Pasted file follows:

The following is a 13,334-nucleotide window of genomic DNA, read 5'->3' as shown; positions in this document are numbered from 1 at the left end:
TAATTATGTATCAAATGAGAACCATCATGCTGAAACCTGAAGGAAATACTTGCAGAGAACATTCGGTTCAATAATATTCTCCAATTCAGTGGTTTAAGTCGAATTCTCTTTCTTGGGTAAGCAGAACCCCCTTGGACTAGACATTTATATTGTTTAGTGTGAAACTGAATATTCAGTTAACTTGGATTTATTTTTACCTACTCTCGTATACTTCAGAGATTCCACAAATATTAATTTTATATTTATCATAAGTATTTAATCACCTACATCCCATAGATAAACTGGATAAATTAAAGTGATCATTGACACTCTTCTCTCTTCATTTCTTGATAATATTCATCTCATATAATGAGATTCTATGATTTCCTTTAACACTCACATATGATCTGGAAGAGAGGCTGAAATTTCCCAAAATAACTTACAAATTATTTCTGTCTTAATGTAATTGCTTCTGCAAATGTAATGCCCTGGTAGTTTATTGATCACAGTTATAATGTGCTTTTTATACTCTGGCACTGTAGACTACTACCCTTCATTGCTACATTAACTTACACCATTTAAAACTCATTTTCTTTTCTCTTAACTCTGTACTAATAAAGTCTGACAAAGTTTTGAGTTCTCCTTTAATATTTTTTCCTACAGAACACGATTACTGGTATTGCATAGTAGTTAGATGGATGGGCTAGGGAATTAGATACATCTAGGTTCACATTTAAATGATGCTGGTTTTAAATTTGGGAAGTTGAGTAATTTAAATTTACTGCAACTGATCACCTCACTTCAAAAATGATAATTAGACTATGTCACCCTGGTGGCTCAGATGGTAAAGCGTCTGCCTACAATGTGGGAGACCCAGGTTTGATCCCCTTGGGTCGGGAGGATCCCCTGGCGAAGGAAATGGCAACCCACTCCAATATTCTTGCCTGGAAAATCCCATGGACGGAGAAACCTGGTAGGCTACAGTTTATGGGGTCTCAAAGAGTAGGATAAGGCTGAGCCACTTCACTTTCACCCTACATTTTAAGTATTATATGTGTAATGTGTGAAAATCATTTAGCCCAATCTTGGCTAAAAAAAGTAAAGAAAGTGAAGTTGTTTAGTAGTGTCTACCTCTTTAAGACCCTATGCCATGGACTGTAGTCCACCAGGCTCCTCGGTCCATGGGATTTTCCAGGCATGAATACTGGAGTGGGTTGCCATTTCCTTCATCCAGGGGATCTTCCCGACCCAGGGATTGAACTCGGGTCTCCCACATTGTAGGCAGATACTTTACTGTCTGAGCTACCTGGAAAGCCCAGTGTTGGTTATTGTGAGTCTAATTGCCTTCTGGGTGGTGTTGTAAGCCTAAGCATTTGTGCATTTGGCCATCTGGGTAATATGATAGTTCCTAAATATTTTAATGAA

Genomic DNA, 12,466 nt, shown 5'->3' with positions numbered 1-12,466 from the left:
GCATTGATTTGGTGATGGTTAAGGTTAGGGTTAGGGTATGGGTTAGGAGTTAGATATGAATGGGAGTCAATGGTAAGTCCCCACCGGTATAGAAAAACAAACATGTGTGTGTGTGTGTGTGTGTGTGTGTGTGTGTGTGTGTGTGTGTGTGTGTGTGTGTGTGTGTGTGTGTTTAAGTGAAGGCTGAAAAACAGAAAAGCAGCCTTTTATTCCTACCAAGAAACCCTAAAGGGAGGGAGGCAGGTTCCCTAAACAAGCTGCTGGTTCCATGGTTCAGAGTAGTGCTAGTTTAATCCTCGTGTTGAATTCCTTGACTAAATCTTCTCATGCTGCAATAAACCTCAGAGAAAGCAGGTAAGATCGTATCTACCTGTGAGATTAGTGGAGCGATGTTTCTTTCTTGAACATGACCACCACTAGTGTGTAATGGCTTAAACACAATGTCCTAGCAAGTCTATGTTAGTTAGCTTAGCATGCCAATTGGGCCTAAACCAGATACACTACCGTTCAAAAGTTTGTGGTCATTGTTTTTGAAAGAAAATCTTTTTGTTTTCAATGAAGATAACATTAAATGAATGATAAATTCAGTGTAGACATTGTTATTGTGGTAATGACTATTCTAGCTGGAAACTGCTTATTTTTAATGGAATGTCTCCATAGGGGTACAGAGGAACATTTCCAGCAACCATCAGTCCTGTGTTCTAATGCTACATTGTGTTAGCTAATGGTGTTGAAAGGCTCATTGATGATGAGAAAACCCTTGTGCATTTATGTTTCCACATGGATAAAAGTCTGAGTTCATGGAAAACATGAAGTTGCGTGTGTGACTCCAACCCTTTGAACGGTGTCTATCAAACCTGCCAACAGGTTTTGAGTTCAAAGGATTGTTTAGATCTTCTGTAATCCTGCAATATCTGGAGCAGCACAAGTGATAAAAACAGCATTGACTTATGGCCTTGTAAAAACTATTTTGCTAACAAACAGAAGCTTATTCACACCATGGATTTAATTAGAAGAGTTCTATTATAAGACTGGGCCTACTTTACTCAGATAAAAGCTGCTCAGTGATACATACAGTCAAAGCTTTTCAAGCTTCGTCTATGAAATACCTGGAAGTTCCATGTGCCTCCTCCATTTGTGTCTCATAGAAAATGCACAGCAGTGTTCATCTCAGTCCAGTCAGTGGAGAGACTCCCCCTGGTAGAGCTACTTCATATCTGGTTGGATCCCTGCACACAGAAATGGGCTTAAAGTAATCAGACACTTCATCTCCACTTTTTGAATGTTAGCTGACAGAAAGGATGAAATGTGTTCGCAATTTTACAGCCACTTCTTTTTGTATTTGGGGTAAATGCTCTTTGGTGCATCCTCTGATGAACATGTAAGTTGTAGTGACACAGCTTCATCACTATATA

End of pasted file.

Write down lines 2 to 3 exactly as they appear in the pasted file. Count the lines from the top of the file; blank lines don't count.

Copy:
TAATTATGTATCAAATGAGAACCATCATGCTGAAACCTGAAGGAAATACTTGCAGAGAACATTCGGTTCAATAATATTCTCCAATTCAGTGGTTTAAGTCGAATTCTCTTTCTTGGGTAAGCAGAACCCCCTTGGACTAGACATTTATATTGTTTAGTGTGAAACTGAATATTCAGTTAACTTGGATTTATTTTTACCTACTCTCGTATACTTCAGAGATTCCACAAATATTAATTTTATATTTATCATAAGTATTTAATCACCTACATCCCATAGATAAACTGGATAAATTAAAGTGATCATTGACACTCTTCTCTCTTCATTTCTTGATAATATTCATCTCATATAATGAGATTCTATGATTTCCTTTAACACTCACATATGATCTGGAAGAGAGGCTGAAATTTCCCAAAATAACTTACAAATTATTTCTGTCTTAATGTAATTGCTTCTGCAAATGTAATGCCCTGGTAGTTTATTGATCACAGTTATAATGTGCTTTTTATACTCTGGCACTGTAGACTACTACCCTTCATTGCTACATTAACTTACACCATTTAAAACTCATTTTCTTTTCTCTTAACTCTGTACTAATAAAGTCTGACAAAGTTTTGAGTTCTCCTTTAATATTTTTTCCTACAGAACACGATTACTGGTATTGCATAGTAGTTAGATGGATGGGCTAGGGAATTAGATACATCTAGGTTCACATTTAAATGATGCTGGTTTTAAATTTGGGAAGTTGAGTAATTTAAATTTACTGCAACTGATCACCTCACTTCAAAAATGATAATTAGACTATGTCACCCTGGTGGCTCAGATGGTAAAGCGTCTGCCTACAATGTGGGAGACCCAGGTTTGATCCCCTTGGGTCGGGAGGATCCCCTGGCGAAGGAAATGGCAACCCACTCCAATATTCTTGCCTGGAAAATCCCATGGACGGAGAAACCTGGTAGGCTACAGTTTATGGGGTCTCAAAGAGTAGGATAAGGCTGAGCCACTTCACTTTCACCCTACATTTTAAGTATTATATGTGTAATGTGTGAAAATCATTTAGCCCAATCTTGGCTAAAAAAAGTAAAGAAAGTGAAGTTGTTTAGTAGTGTCTACCTCTTTAAGACCCTATGCCATGGACTGTAGTCCACCAGGCTCCTCGGTCCATGGGATTTTCCAGGCATGAATACTGGAGTGGGTTGCCATTTCCTTCATCCAGGGGATCTTCCCGACCCAGGGATTGAACTCGGGTCTCCCACATTGTAGGCAGATACTTTACTGTCTGAGCTACCTGGAAAGCCCAGTGTTGGTTATTGTGAGTCTAATTGCCTTCTGGGTGGTGTTGTAAGCCTAAGCATTTGTGCATTTGGCCATCTGGGTAATATGATAGTTCCTAAATATTTTAATGAA

Genomic DNA, 12,466 nt, shown 5'->3' with positions numbered 1-12,466 from the left: